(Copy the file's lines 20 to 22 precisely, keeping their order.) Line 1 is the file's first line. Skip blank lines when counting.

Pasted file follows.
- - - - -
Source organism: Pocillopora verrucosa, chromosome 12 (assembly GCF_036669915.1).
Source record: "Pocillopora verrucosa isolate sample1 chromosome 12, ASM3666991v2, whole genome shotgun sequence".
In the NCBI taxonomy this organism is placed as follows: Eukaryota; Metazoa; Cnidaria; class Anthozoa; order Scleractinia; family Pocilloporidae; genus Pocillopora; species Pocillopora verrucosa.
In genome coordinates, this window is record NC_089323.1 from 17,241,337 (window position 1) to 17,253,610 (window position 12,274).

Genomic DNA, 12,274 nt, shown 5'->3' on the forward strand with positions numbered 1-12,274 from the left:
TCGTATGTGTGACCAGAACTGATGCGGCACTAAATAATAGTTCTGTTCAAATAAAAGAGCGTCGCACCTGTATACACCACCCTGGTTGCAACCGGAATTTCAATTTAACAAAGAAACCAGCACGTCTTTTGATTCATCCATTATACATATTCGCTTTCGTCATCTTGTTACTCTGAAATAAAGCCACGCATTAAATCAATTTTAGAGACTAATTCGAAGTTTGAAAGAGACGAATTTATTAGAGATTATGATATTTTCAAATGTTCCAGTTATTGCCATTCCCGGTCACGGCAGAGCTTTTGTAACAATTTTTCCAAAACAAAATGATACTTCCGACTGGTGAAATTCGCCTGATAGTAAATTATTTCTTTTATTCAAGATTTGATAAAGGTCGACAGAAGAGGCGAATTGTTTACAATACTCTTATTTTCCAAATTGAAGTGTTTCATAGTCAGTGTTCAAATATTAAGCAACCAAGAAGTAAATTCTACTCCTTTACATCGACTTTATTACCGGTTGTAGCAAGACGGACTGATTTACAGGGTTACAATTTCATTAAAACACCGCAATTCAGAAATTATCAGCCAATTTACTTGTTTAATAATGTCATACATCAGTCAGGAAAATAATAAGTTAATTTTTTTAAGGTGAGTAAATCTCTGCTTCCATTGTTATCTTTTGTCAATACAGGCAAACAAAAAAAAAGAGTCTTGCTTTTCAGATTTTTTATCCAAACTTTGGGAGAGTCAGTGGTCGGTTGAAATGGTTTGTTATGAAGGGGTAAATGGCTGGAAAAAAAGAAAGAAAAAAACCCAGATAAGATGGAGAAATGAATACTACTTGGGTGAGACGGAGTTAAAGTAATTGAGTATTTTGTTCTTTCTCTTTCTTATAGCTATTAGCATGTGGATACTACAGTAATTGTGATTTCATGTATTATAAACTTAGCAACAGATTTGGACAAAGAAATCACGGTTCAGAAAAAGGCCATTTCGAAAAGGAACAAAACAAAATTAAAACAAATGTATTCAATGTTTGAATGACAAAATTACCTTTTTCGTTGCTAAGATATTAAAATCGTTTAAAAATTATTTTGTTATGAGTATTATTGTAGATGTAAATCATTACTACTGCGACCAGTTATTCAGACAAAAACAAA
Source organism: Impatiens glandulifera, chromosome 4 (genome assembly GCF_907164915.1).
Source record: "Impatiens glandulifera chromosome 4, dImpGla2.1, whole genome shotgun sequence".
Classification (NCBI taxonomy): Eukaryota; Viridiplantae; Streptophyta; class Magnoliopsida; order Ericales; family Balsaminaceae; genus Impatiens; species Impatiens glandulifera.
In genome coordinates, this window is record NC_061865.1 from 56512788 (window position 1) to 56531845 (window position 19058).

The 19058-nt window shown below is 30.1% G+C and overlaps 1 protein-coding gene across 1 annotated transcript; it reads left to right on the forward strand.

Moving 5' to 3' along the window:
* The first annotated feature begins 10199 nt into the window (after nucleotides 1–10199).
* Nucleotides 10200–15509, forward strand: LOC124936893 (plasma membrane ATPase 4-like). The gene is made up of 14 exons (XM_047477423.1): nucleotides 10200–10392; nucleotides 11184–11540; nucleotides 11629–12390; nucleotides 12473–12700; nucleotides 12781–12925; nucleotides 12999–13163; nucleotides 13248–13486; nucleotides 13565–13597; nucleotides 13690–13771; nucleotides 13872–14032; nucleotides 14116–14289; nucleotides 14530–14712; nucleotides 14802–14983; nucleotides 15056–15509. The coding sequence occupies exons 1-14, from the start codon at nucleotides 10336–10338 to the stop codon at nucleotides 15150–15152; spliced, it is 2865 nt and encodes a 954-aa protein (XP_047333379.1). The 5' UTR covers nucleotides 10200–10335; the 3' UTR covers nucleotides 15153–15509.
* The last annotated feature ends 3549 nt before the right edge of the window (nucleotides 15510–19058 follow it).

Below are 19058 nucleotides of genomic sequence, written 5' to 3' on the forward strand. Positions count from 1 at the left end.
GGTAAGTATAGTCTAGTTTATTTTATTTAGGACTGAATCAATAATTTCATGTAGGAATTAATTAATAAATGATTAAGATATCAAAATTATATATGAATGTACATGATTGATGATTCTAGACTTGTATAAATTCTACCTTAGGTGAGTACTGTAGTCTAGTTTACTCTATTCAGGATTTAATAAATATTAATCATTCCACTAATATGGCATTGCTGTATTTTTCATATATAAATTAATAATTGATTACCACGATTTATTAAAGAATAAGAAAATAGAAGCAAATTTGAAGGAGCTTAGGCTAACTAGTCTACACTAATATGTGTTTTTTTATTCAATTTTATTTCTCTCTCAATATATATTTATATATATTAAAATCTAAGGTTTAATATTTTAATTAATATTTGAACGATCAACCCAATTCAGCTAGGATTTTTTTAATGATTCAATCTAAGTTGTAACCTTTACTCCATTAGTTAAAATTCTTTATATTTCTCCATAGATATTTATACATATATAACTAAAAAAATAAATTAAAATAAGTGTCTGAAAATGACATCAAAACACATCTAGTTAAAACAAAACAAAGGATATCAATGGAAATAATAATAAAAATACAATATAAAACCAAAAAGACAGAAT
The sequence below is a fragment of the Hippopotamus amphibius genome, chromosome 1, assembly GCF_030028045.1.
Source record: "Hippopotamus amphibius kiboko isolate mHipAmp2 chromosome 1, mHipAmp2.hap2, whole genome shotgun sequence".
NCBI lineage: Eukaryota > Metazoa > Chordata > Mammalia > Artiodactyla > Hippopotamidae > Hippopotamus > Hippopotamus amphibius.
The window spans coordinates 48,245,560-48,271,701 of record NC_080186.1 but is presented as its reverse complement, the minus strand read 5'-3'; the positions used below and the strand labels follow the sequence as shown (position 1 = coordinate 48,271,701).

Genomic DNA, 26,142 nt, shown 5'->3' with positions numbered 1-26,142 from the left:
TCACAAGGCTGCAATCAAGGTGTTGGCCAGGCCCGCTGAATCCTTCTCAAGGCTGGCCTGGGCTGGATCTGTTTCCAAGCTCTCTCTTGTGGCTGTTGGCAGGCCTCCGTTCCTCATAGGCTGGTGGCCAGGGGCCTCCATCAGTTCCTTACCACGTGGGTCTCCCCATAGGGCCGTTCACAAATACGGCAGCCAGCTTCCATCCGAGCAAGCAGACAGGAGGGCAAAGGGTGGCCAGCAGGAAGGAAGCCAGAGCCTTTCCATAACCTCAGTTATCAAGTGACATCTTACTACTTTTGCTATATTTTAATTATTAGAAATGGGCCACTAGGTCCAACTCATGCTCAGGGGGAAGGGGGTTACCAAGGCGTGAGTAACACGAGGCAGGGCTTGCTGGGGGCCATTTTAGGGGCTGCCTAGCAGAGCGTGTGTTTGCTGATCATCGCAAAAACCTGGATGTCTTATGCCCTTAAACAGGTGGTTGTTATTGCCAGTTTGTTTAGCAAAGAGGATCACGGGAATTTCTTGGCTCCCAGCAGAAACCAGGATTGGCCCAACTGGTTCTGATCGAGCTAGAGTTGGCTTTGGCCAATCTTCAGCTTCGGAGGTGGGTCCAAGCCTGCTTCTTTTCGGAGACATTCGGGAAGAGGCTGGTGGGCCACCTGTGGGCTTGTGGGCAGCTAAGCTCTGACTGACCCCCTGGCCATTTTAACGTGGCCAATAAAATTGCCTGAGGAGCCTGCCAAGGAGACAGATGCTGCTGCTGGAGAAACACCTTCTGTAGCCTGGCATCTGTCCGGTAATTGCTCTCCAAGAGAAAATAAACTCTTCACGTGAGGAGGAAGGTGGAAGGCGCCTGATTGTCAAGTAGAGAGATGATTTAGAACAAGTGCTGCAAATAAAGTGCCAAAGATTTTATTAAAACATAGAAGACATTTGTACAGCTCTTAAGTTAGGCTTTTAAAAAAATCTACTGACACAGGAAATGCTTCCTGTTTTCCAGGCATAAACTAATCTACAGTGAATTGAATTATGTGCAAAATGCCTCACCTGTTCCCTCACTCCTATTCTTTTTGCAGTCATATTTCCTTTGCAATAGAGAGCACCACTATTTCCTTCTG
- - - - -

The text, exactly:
NCBI lineage: Eukaryota > Metazoa > Chordata > Mammalia > Artiodactyla > Hippopotamidae > Hippopotamus > Hippopotamus amphibius.
The window spans coordinates 48,245,560-48,271,701 of record NC_080186.1 but is presented as its reverse complement, the minus strand read 5'-3'; the positions used below and the strand labels follow the sequence as shown (position 1 = coordinate 48,271,701).

Genomic DNA, 26,142 nt, shown 5'->3' with positions numbered 1-26,142 from the left: